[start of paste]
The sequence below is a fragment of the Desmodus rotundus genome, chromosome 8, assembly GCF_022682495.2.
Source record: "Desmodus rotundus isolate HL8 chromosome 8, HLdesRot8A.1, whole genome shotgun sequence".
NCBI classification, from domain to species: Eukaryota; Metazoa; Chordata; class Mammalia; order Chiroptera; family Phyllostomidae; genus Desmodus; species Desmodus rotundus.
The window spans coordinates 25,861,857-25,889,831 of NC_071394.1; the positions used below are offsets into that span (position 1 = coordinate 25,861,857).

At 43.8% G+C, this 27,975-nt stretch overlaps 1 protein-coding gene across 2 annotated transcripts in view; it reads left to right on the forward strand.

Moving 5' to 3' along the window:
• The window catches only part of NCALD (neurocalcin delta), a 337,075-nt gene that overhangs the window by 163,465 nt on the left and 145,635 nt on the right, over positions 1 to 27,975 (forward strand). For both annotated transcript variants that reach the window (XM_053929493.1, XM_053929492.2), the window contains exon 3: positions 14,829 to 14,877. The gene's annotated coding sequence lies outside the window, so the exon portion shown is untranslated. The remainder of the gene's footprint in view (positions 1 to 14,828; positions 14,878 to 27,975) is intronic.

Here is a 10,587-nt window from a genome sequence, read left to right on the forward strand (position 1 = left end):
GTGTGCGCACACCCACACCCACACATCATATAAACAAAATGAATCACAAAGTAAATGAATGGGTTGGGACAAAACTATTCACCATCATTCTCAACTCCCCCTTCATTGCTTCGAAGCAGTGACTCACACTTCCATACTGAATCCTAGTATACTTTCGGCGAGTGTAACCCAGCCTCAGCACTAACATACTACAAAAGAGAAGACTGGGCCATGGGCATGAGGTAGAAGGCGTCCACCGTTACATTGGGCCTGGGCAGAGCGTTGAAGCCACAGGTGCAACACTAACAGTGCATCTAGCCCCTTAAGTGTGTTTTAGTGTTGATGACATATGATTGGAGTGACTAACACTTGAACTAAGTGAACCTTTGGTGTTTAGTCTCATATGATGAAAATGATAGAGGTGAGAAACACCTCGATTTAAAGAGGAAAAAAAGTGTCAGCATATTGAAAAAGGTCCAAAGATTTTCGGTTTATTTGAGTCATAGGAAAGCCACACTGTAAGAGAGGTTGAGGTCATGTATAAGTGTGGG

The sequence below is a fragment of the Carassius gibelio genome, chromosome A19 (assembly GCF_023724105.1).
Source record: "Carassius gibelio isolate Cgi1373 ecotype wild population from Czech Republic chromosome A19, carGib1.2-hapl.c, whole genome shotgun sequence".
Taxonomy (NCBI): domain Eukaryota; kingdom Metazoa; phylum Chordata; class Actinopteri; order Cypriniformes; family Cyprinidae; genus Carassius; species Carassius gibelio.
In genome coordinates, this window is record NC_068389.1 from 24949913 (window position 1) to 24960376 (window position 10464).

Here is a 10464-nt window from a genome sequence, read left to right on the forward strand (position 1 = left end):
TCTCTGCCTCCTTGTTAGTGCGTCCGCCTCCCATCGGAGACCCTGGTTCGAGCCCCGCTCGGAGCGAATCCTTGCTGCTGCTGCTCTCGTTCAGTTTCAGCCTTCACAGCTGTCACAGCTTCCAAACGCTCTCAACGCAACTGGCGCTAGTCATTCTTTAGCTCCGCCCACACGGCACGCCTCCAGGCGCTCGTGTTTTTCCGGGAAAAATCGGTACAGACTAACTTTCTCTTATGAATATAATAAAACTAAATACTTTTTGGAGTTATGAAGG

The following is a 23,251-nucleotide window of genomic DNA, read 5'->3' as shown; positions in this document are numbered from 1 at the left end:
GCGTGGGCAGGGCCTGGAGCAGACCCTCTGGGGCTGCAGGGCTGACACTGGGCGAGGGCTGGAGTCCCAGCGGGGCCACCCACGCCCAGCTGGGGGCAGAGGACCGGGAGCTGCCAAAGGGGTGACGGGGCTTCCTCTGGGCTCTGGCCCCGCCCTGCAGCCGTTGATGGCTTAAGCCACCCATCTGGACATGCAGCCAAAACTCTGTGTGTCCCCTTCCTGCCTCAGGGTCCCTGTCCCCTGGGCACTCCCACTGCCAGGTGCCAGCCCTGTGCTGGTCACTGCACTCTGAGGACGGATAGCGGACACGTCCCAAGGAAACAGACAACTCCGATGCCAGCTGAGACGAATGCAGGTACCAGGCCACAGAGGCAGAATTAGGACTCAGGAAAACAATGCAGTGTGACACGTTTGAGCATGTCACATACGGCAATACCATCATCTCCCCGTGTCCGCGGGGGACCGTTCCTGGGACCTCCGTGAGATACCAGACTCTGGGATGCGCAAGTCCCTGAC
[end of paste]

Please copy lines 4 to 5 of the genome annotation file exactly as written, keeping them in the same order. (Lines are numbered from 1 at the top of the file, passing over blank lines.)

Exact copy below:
The window spans coordinates 25,861,857-25,889,831 of NC_071394.1; the positions used below are offsets into that span (position 1 = coordinate 25,861,857).

At 43.8% G+C, this 27,975-nt stretch overlaps 1 protein-coding gene across 2 annotated transcripts in view; it reads left to right on the forward strand.